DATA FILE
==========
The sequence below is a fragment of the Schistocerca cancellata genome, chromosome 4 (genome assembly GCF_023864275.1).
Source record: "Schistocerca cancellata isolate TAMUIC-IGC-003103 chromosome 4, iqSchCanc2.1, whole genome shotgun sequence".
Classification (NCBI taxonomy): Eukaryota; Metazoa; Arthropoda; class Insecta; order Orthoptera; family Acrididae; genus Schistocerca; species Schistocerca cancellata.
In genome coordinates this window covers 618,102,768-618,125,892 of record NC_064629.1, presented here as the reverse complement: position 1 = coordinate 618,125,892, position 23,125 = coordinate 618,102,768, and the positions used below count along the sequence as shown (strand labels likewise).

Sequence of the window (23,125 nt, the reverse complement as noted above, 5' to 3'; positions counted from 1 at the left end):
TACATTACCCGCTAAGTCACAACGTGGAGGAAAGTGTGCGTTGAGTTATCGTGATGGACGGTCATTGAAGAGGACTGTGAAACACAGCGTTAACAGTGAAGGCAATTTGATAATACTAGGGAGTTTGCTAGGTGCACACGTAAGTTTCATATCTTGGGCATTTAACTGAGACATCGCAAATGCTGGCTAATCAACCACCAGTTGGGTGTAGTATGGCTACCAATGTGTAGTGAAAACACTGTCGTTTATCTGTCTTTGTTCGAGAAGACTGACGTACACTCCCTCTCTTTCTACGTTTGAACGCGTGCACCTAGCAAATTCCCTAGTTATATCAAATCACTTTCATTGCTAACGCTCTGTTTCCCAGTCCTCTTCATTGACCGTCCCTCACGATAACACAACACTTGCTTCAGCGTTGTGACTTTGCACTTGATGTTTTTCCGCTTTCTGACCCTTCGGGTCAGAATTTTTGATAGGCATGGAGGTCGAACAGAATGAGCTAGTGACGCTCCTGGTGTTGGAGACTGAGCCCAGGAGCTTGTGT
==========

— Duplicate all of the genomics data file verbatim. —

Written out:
The sequence below is a fragment of the Schistocerca cancellata genome, chromosome 4 (genome assembly GCF_023864275.1).
Source record: "Schistocerca cancellata isolate TAMUIC-IGC-003103 chromosome 4, iqSchCanc2.1, whole genome shotgun sequence".
Classification (NCBI taxonomy): Eukaryota; Metazoa; Arthropoda; class Insecta; order Orthoptera; family Acrididae; genus Schistocerca; species Schistocerca cancellata.
In genome coordinates this window covers 618,102,768-618,125,892 of record NC_064629.1, presented here as the reverse complement: position 1 = coordinate 618,125,892, position 23,125 = coordinate 618,102,768, and the positions used below count along the sequence as shown (strand labels likewise).

Sequence of the window (23,125 nt, the reverse complement as noted above, 5' to 3'; positions counted from 1 at the left end):
TACATTACCCGCTAAGTCACAACGTGGAGGAAAGTGTGCGTTGAGTTATCGTGATGGACGGTCATTGAAGAGGACTGTGAAACACAGCGTTAACAGTGAAGGCAATTTGATAATACTAGGGAGTTTGCTAGGTGCACACGTAAGTTTCATATCTTGGGCATTTAACTGAGACATCGCAAATGCTGGCTAATCAACCACCAGTTGGGTGTAGTATGGCTACCAATGTGTAGTGAAAACACTGTCGTTTATCTGTCTTTGTTCGAGAAGACTGACGTACACTCCCTCTCTTTCTACGTTTGAACGCGTGCACCTAGCAAATTCCCTAGTTATATCAAATCACTTTCATTGCTAACGCTCTGTTTCCCAGTCCTCTTCATTGACCGTCCCTCACGATAACACAACACTTGCTTCAGCGTTGTGACTTTGCACTTGATGTTTTTCCGCTTTCTGACCCTTCGGGTCAGAATTTTTGATAGGCATGGAGGTCGAACAGAATGAGCTAGTGACGCTCCTGGTGTTGGAGACTGAGCCCAGGAGCTTGTGT